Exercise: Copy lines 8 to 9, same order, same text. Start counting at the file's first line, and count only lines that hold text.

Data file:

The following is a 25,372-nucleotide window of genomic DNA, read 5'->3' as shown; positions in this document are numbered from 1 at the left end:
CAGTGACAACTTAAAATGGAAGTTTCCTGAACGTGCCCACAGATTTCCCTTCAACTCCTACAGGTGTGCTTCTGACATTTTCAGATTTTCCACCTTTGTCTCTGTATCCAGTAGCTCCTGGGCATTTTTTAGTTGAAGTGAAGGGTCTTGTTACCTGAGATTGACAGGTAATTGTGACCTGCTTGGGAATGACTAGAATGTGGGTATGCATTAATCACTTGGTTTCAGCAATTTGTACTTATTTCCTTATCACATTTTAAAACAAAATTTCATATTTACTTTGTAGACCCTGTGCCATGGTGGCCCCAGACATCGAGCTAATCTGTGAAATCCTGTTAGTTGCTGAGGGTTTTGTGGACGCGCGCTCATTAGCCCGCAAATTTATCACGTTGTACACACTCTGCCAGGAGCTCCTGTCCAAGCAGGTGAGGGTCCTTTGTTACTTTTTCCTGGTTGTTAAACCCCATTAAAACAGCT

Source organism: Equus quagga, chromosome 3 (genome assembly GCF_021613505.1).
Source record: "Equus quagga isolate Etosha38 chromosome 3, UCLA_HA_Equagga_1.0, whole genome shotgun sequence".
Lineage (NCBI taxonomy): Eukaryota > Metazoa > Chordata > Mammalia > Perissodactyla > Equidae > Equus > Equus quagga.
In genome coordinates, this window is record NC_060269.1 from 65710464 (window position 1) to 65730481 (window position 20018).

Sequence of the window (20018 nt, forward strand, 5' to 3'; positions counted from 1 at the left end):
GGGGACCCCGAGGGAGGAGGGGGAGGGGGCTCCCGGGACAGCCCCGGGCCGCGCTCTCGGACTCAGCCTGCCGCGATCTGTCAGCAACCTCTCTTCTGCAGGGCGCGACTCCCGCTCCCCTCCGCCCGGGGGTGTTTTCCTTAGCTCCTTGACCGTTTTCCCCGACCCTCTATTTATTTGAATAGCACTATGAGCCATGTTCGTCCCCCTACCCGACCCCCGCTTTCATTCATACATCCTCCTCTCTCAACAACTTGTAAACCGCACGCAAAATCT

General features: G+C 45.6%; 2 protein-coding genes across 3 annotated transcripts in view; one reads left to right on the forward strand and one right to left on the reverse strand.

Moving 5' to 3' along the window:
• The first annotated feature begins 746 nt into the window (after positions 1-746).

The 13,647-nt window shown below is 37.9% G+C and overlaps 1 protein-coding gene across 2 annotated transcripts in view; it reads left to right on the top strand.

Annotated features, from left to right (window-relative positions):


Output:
GGGGACCCCGAGGGAGGAGGGGGAGGGGGCTCCCGGGACAGCCCCGGGCCGCGCTCTCGGACTCAGCCTGCCGCGATCTGTCAGCAACCTCTCTTCTGCAGGGCGCGACTCCCGCTCCCCTCCGCCCGGGGGTGTTTTCCTTAGCTCCTTGACCGTTTTCCCCGACCCTCTATTTATTTGAATAGCACTATGAGCCATGTTCGTCCCCCTACCCGACCCCCGCTTTCATTCATACATCCTCCTCTCTCAACAACTTGTAAACCGCACGCAAAATCT

General features: G+C 45.6%; 2 protein-coding genes across 3 annotated transcripts in view; one reads left to right on the forward strand and one right to left on the reverse strand.